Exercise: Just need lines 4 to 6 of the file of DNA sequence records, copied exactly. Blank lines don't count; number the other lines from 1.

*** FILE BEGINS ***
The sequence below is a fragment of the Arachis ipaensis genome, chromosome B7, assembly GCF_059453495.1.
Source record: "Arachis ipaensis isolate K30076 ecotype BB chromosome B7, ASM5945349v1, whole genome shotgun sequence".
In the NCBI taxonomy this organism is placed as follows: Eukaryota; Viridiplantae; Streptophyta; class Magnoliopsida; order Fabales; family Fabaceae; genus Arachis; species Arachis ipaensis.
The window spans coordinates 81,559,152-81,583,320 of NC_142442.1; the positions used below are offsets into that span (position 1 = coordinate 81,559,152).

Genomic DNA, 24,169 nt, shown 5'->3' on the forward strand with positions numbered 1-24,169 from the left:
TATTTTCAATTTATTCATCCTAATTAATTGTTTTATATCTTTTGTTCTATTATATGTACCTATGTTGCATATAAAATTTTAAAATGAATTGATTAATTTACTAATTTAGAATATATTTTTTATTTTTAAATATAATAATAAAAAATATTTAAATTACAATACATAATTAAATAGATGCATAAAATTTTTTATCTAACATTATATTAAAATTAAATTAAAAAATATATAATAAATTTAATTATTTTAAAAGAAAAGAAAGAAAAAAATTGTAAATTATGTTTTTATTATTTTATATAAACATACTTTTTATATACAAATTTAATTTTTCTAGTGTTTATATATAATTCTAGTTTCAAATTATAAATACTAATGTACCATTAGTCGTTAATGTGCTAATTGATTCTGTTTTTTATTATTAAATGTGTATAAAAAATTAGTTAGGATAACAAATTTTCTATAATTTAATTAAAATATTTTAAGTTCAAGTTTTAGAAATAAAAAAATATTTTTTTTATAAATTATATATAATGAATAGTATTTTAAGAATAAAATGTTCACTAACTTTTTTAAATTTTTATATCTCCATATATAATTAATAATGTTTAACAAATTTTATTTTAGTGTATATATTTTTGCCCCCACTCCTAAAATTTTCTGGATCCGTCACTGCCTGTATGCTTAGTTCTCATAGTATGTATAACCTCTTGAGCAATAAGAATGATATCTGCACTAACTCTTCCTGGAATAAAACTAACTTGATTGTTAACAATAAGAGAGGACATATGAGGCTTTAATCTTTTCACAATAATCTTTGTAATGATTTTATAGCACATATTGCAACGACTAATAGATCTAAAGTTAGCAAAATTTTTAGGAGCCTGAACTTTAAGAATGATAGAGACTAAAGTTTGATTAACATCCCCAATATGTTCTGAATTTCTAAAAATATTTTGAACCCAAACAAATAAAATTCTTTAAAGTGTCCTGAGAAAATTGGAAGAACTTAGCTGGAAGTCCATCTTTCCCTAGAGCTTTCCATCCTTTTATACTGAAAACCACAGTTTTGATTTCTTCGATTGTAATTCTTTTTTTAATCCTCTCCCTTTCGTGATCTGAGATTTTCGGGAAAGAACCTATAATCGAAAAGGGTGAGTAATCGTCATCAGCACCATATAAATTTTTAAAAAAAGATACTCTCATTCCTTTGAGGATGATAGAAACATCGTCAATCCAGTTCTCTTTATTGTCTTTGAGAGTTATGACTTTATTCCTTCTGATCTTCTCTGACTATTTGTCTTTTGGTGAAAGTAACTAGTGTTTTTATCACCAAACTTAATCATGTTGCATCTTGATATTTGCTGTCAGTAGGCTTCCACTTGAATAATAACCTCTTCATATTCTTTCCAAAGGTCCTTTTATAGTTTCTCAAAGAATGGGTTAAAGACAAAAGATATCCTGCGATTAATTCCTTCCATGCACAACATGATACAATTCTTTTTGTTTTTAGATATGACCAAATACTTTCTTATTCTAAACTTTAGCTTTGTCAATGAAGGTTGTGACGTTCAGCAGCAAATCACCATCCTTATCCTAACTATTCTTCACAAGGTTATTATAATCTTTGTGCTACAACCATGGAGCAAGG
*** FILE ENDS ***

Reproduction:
The window spans coordinates 81,559,152-81,583,320 of NC_142442.1; the positions used below are offsets into that span (position 1 = coordinate 81,559,152).

Genomic DNA, 24,169 nt, shown 5'->3' on the forward strand with positions numbered 1-24,169 from the left:
TATTTTCAATTTATTCATCCTAATTAATTGTTTTATATCTTTTGTTCTATTATATGTACCTATGTTGCATATAAAATTTTAAAATGAATTGATTAATTTACTAATTTAGAATATATTTTTTATTTTTAAATATAATAATAAAAAATATTTAAATTACAATACATAATTAAATAGATGCATAAAATTTTTTATCTAACATTATATTAAAATTAAATTAAAAAATATATAATAAATTTAATTATTTTAAAAGAAAAGAAAGAAAAAAATTGTAAATTATGTTTTTATTATTTTATATAAACATACTTTTTATATACAAATTTAATTTTTCTAGTGTTTATATATAATTCTAGTTTCAAATTATAAATACTAATGTACCATTAGTCGTTAATGTGCTAATTGATTCTGTTTTTTATTATTAAATGTGTATAAAAAATTAGTTAGGATAACAAATTTTCTATAATTTAATTAAAATATTTTAAGTTCAAGTTTTAGAAATAAAAAAATATTTTTTTTATAAATTATATATAATGAATAGTATTTTAAGAATAAAATGTTCACTAACTTTTTTAAATTTTTATATCTCCATATATAATTAATAATGTTTAACAAATTTTATTTTAGTGTATATATTTTTGCCCCCACTCCTAAAATTTTCTGGATCCGTCACTGCCTGTATGCTTAGTTCTCATAGTATGTATAACCTCTTGAGCAATAAGAATGATATCTGCACTAACTCTTCCTGGAATAAAACTAACTTGATTGTTAACAATAAGAGAGGACATATGAGGCTTTAATCTTTTCACAATAATCTTTGTAATGATTTTATAGCACATATTGCAACGACTAATAGATCTAAAGTTAGCAAAATTTTTAGGAGCCTGAACTTTAAGAATGATAGAGACTAAAGTTTGATTAACATCCCCAATATGTTCTGAATTTCTAAAAATATTTTGAACCCAAACAAATAAAATTCTTTAAAGTGTCCTGAGAAAATTGGAAGAACTTAGCTGGAAGTCCATCTTTCCCTAGAGCTTTCCATCCTTTTATACTGAAAACCACAGTTTTGATTTCTTCGATTGTAATTCTTTTTTTAATCCTCTCCCTTTCGTGATCTGAGATTTTCGGGAAAGAACCTATAATCGAAAAGGGTGAGTAATCGTCATCAGCACCATATAAATTTTTAAAAAAAGATACTCTCATTCCTTTGAGGATGATAGAAACATCGTCAATCCAGTTCTCTTTATTGTCTTTGAGAGTTATGACTTTATTCCTTCTGATCTTCTCTGACTATTTGTCTTTTGGTGAAAGTAACTAGTGTTTTTATCACCAAACTTAATCATGTTGCATCTTGATATTTGCTGTCAGTAGGCTTCCACTTGAATAATAACCTCTTCATATTCTTTCCAAAGGTCCTTTTATAGTTTCTCAAAGAATGGGTTAAAGACAAAAGATATCCTGCGATTAATTCCTTCCATGCACAACATGATACAATTCTTTTTGTTTTTAGATATGACCAAATACTTTCTTATTCTAAACTTTAGCTTTGTCAATGAAGGTTGTGACGTTCAGCAGCAAATCACCATCCTTATCCTAACTATTCTTCACAAGGTTATTATAATCTTTGTGCTACAACCATGGAGCAAGG